Edward Jukes Greig

Arrival of Burke & Wills at Flinders River 1861

Sponsored by Anne Sullivan

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The 1860–61 exploration led by Robert O’Hara Burke and William John Wills is one of the most famed events in Australian colonial history. The expedition of 19 men set out to cross the Australian continent — from Melbourne in the south, to the Gulf of Carpentaria in the north — an approximate distance of 3250 km.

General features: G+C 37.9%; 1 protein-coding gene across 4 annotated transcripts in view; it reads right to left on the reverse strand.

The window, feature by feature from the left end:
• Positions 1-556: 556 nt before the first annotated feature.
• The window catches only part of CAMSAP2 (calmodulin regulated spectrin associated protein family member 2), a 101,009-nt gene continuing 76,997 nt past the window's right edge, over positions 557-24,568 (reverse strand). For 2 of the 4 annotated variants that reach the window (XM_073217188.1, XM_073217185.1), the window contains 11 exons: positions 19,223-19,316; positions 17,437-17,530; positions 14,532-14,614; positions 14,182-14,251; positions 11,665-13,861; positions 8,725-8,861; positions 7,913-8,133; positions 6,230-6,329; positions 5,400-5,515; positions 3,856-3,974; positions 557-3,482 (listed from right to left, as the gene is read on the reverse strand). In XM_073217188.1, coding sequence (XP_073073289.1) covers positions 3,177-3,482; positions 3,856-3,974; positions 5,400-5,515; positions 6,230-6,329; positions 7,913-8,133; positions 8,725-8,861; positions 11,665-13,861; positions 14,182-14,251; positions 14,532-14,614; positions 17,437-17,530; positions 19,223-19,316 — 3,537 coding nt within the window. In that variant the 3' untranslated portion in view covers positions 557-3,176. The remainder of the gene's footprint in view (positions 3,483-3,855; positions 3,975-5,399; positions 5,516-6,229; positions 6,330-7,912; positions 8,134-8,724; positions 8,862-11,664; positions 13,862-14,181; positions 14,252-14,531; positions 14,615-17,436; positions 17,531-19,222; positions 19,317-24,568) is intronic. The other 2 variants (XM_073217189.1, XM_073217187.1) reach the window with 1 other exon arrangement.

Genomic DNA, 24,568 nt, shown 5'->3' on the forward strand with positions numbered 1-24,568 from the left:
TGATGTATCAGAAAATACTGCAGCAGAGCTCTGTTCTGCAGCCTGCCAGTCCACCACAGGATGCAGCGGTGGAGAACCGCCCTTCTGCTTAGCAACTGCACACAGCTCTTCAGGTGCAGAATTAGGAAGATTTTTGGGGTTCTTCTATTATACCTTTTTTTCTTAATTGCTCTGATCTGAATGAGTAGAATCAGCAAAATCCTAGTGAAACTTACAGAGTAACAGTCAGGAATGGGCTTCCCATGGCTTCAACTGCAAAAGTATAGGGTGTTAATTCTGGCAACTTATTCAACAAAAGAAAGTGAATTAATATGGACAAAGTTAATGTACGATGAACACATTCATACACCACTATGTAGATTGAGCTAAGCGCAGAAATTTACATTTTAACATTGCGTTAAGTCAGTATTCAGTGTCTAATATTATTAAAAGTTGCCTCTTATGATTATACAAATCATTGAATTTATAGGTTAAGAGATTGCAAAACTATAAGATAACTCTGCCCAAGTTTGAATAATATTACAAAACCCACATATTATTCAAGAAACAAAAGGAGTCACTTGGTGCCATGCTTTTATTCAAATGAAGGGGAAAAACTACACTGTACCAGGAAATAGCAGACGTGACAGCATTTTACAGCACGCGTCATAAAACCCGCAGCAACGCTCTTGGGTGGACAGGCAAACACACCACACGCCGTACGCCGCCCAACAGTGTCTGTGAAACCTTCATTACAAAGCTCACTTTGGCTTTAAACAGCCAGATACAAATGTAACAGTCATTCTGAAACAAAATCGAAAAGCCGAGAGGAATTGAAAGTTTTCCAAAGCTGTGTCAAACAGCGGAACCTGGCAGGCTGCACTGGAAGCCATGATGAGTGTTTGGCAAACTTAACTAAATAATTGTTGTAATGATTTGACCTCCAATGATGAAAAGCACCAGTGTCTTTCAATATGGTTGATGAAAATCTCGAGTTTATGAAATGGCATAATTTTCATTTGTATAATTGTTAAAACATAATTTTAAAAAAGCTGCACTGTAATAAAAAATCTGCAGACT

Burke and Wills are depicted as arriving at Flinders River healthy and buoyant, pointing to their destination of the open sea beyond, which they never reached. Edward Greig’s large oil painting was one of the few to portray the explorers as triumphant rather than focusing on their deaths at Cooper Creek. Painted in the immediate aftermath of the expedition, it was a rare example of a colonial artist turning a major contemporary event into a celebratory history painting.

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